Deduplicate Podman containers by sharing resources with the system?

On Atomic Desktops it seems the perfect way to install packages is to have a separate system running with the same libraries and system packages, just to add the packages there.

I think this is pretty absurd.

This model at least follows a normal dependency model, so you will not install the entire KDE runtime for running kcalc (like with Flatpak), but still.

When using Fedora, it makes sense to also use Fedora in the container. This means the same files will be loaded into RAM twice.

All these compromises may be okay for some. It will still use less RAM than Windows 11, lol. But is this really the point where we want to stop?

I think it is not cool to have all these drawbacks that come with the containerized systems.

  • flatpaks increase network traffic a lot, even though libraries may be deduplicated on disk
  • containers run one or several operating systems in parallel

So… how could this be solved?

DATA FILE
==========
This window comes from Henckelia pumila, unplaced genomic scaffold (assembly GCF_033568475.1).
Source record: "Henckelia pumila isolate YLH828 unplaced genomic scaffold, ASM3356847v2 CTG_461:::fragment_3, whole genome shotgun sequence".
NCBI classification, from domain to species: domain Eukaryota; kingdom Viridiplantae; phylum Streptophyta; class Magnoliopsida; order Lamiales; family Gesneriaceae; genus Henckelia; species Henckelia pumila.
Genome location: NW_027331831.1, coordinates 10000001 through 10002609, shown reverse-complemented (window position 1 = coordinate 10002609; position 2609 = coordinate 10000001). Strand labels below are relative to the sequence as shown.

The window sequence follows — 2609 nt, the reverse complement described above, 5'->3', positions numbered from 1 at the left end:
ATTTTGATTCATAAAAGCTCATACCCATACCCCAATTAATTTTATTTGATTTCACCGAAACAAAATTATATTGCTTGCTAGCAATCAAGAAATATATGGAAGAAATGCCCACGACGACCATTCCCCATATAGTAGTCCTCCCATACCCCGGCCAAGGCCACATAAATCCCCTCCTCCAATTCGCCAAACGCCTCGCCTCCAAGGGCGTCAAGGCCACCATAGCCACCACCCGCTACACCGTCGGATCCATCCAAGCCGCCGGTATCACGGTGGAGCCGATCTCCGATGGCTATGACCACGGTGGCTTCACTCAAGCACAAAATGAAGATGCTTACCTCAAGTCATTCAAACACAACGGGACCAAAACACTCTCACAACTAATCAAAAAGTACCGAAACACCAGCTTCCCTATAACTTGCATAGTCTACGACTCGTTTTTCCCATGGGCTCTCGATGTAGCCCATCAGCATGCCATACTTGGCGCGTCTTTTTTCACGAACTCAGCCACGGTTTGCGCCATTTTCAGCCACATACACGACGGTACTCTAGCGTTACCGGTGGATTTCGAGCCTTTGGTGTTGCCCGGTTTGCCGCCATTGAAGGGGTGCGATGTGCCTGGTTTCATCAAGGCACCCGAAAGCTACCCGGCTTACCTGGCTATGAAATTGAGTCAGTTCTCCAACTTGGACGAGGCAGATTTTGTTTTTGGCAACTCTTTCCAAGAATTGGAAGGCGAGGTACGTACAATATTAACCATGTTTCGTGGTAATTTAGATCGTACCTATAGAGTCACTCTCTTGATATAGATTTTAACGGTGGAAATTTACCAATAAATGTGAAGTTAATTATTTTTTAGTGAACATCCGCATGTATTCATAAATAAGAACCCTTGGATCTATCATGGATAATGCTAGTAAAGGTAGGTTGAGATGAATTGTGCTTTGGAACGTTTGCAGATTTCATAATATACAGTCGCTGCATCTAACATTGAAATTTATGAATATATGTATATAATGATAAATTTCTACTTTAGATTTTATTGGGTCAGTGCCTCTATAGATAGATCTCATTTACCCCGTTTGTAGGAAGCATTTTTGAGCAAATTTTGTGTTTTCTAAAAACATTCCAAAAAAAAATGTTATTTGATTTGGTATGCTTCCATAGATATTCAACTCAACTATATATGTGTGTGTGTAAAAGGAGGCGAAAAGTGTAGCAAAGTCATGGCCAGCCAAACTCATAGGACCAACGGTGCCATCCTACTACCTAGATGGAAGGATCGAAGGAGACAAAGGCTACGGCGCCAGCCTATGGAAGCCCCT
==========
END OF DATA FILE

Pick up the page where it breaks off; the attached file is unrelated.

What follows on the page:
Is there a way to link the OS root to the podman container, and have DNF recognize all the existing packages, only taking care of the actually missing ones?

Especially when running KDE apps in a container, on Kinoite, this could reduce duplication a lot.

And how could these dependencies be shared in RAM, to avoid duplication here?

Removed flatpak, kde, kinoite

Maybe discussing how CRI-O, Buildah, Toolbox can work, help in this would be a good proposition? :thinking:

I think much of what you are asking for can be addressed withcomposefs:

As the support for composefs matures in the containers stack, we’ll see containers sharing files based on what is on the disk of the host and in memory, too.

@alexl and @gscrivano having been doing most of the work in this space, so they can speak more concretely about what is and is not possible.


This is a long term goal, follow at: Add shared library/tool for managing backing store files · Issue #125 · containers/composefs · GitHub

However, this is not going to happen overnight.

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But what affect will this have on let’s say programming embedded systems with my Fedora PC? Currently I can deploy a container for development using 32 bit libraries that don’t exist on my 64 bit system, nor do I want them there. What if I’m working with even more limited hardware, say 16Bit processors or even 8Bit? I like the thought of thinning down my containers, I’m just concerned about practical trade off’s